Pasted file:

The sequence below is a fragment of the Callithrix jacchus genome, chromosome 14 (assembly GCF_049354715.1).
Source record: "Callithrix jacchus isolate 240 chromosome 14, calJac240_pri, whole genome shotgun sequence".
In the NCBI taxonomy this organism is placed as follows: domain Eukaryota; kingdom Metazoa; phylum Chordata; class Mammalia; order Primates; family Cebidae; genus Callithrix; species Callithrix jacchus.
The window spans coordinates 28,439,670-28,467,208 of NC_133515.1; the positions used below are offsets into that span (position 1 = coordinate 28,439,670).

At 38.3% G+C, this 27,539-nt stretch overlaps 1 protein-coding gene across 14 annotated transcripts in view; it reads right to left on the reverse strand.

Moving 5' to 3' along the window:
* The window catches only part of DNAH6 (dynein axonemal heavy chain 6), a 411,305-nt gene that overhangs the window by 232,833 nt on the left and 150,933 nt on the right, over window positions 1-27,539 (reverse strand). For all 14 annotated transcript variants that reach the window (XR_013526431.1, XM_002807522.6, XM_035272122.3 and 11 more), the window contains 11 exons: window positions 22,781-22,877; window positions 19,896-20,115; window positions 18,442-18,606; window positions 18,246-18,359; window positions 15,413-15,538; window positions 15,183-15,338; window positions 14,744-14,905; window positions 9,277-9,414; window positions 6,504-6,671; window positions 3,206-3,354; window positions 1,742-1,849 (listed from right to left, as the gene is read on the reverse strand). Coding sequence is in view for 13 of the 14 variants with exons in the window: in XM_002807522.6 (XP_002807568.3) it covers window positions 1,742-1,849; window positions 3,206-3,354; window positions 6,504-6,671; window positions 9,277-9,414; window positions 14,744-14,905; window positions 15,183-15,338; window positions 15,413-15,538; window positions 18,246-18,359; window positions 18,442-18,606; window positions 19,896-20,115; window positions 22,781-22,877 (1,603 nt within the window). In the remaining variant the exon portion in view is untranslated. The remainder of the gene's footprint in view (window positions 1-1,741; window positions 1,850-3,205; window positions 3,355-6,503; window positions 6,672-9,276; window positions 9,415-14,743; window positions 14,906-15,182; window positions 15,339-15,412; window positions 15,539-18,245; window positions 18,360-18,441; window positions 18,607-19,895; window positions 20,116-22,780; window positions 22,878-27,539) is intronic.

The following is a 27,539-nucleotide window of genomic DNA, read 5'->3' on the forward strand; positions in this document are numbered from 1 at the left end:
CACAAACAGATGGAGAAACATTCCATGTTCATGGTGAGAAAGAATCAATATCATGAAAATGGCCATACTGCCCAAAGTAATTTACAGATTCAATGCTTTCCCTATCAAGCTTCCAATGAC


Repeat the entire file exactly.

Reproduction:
The sequence below is a fragment of the Callithrix jacchus genome, chromosome 14 (assembly GCF_049354715.1).
Source record: "Callithrix jacchus isolate 240 chromosome 14, calJac240_pri, whole genome shotgun sequence".
In the NCBI taxonomy this organism is placed as follows: domain Eukaryota; kingdom Metazoa; phylum Chordata; class Mammalia; order Primates; family Cebidae; genus Callithrix; species Callithrix jacchus.
The window spans coordinates 28,439,670-28,467,208 of NC_133515.1; the positions used below are offsets into that span (position 1 = coordinate 28,439,670).

At 38.3% G+C, this 27,539-nt stretch overlaps 1 protein-coding gene across 14 annotated transcripts in view; it reads right to left on the reverse strand.

Moving 5' to 3' along the window:
* The window catches only part of DNAH6 (dynein axonemal heavy chain 6), a 411,305-nt gene that overhangs the window by 232,833 nt on the left and 150,933 nt on the right, over window positions 1-27,539 (reverse strand). For all 14 annotated transcript variants that reach the window (XR_013526431.1, XM_002807522.6, XM_035272122.3 and 11 more), the window contains 11 exons: window positions 22,781-22,877; window positions 19,896-20,115; window positions 18,442-18,606; window positions 18,246-18,359; window positions 15,413-15,538; window positions 15,183-15,338; window positions 14,744-14,905; window positions 9,277-9,414; window positions 6,504-6,671; window positions 3,206-3,354; window positions 1,742-1,849 (listed from right to left, as the gene is read on the reverse strand). Coding sequence is in view for 13 of the 14 variants with exons in the window: in XM_002807522.6 (XP_002807568.3) it covers window positions 1,742-1,849; window positions 3,206-3,354; window positions 6,504-6,671; window positions 9,277-9,414; window positions 14,744-14,905; window positions 15,183-15,338; window positions 15,413-15,538; window positions 18,246-18,359; window positions 18,442-18,606; window positions 19,896-20,115; window positions 22,781-22,877 (1,603 nt within the window). In the remaining variant the exon portion in view is untranslated. The remainder of the gene's footprint in view (window positions 1-1,741; window positions 1,850-3,205; window positions 3,355-6,503; window positions 6,672-9,276; window positions 9,415-14,743; window positions 14,906-15,182; window positions 15,339-15,412; window positions 15,539-18,245; window positions 18,360-18,441; window positions 18,607-19,895; window positions 20,116-22,780; window positions 22,878-27,539) is intronic.

The following is a 27,539-nucleotide window of genomic DNA, read 5'->3' on the forward strand; positions in this document are numbered from 1 at the left end:
CACAAACAGATGGAGAAACATTCCATGTTCATGGTGAGAAAGAATCAATATCATGAAAATGGCCATACTGCCCAAAGTAATTTACAGATTCAATGCTTTCCCTATCAAGCTTCCAATGAC